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8 simple CSS3 transitions that will wow your users

By Sara Vieira Posted May. 01, 2014 Reading time: 3 minutes

CSS3 has introduced countless possibilities for UX designers, and the best thing about them is that the coolest parts are really simple to implement.

Just a couple of lines of code will give you an awesome transition effect that will excite your users, increase engagement and ultimately, when used well, increase your conversions. What’s more, these effects are hardware accelerated, and a progressive enhancement that you can use right now.

Here are 8 really simple effects that will add life to your UI and smiles to your users’ faces.

All of these effects (bar one) are controlled with the transition property. So we can see these effects working, we’ll set up a div in an HTML page:

<!DOCTYPE html>
<html>
<head>
    <style type="text/css">
    </style>
</head>
<body>
    <div></div>
</body>
</html>

Having done so, set its width and height (so it has dimensions), its background color (so we can see it) and its transition property.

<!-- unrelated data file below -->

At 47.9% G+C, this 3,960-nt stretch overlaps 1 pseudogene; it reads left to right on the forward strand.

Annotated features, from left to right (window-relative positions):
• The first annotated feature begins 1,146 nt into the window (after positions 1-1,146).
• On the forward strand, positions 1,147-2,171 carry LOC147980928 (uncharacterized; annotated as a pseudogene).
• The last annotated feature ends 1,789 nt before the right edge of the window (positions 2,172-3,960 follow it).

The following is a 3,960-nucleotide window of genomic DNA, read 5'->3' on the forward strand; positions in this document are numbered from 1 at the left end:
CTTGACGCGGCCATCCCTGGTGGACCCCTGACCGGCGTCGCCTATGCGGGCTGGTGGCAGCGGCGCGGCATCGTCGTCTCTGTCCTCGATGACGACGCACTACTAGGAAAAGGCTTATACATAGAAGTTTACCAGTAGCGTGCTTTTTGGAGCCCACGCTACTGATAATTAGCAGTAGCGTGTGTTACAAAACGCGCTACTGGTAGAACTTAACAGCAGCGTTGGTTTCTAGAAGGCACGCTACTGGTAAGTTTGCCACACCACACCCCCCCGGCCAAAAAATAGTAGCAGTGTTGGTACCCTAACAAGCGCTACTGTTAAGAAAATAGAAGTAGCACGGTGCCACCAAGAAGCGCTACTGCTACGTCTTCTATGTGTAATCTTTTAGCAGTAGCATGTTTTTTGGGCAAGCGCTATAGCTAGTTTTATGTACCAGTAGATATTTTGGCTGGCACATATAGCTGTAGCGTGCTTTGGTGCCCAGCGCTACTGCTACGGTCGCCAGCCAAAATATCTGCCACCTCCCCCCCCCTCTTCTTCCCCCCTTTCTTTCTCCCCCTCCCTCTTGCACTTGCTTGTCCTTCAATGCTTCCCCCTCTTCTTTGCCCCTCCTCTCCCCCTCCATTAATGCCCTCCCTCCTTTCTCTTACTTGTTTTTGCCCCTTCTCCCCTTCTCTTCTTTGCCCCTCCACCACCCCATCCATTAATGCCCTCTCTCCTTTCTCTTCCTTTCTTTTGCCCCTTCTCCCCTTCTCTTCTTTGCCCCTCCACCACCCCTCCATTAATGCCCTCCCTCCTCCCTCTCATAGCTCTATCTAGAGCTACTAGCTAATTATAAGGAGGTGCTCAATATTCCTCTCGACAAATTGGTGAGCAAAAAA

<style type="text/css">
body > div
{
            width:483px;
            height:298px;
            background:#676470;
            transition:all 0.3s ease;
}
</style>

The transition property has three values: the properties to transition (in our case all of them) the speed of the transition (in our case 0.3 seconds) and a third value which lets you change how the acceleration and deceleration is calculated, but we’ll stick with the default by leaving this blank.

Now all we need to do is change properties, and they’ll animate for us…

If you’d like to follow along you can download the demo files here.

 

1. Fade in

Having things fade in is a fairly common request from clients. It’s a great way to emphasize functionality or draw attention to a call to action.

Fade in effects are coded in two steps: first, you set the initial state; next, you set the change, for example on hover:

.fade
{
        opacity:0.5;
}
.fade:hover
{
        opacity:1;
}

(Make sure you set the class of your div to “fade” to see this working.)

 

2. Change color

Animating a change of color used to be unbelievably complex, with all kinds of math involved in calculating separate RGB values and then recombining them. Now, we just set the div’s class to “color” and specify the color we want in our CSS: